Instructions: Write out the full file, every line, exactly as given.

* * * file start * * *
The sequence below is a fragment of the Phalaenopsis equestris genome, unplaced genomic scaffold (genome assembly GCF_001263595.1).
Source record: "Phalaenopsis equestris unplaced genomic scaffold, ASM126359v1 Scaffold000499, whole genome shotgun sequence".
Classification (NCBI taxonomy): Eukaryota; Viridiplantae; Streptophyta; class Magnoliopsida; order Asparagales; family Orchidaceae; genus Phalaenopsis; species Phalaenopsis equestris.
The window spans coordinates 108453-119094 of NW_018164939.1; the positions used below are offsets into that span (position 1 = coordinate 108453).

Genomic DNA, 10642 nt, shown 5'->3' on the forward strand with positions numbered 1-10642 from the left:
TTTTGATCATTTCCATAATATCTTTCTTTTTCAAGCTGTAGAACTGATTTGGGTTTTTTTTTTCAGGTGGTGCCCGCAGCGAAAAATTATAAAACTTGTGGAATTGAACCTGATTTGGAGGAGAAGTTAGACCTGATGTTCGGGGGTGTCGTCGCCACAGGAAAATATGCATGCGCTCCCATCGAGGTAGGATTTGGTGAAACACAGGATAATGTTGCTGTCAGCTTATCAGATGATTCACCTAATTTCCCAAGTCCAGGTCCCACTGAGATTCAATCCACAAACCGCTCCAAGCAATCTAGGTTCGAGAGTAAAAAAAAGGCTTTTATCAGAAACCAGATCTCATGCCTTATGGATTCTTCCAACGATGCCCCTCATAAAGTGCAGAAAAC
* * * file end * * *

The sequence below is a fragment of the Phalaenopsis equestris genome, unplaced genomic scaffold (genome assembly GCF_001263595.1).
Source record: "Phalaenopsis equestris unplaced genomic scaffold, ASM126359v1 Scaffold000499, whole genome shotgun sequence".
Classification (NCBI taxonomy): Eukaryota; Viridiplantae; Streptophyta; class Magnoliopsida; order Asparagales; family Orchidaceae; genus Phalaenopsis; species Phalaenopsis equestris.
The window spans coordinates 108453-119094 of NW_018164939.1; the positions used below are offsets into that span (position 1 = coordinate 108453).

Genomic DNA, 10642 nt, shown 5'->3' on the forward strand with positions numbered 1-10642 from the left:
TTTTGATCATTTCCATAATATCTTTCTTTTTCAAGCTGTAGAACTGATTTGGGTTTTTTTTTTCAGGTGGTGCCCGCAGCGAAAAATTATAAAACTTGTGGAATTGAACCTGATTTGGAGGAGAAGTTAGACCTGATGTTCGGGGGTGTCGTCGCCACAGGAAAATATGCATGCGCTCCCATCGAGGTAGGATTTGGTGAAACACAGGATAATGTTGCTGTCAGCTTATCAGATGATTCACCTAATTTCCCAAGTCCAGGTCCCACTGAGATTCAATCCACAAACCGCTCCAAGCAATCTAGGTTCGAGAGTAAAAAAAAGGCTTTTATCAGAAACCAGATCTCATGCCTTATGGATTCTTCCAACGATGCCCCTCATAAAGTGCAGAAAAC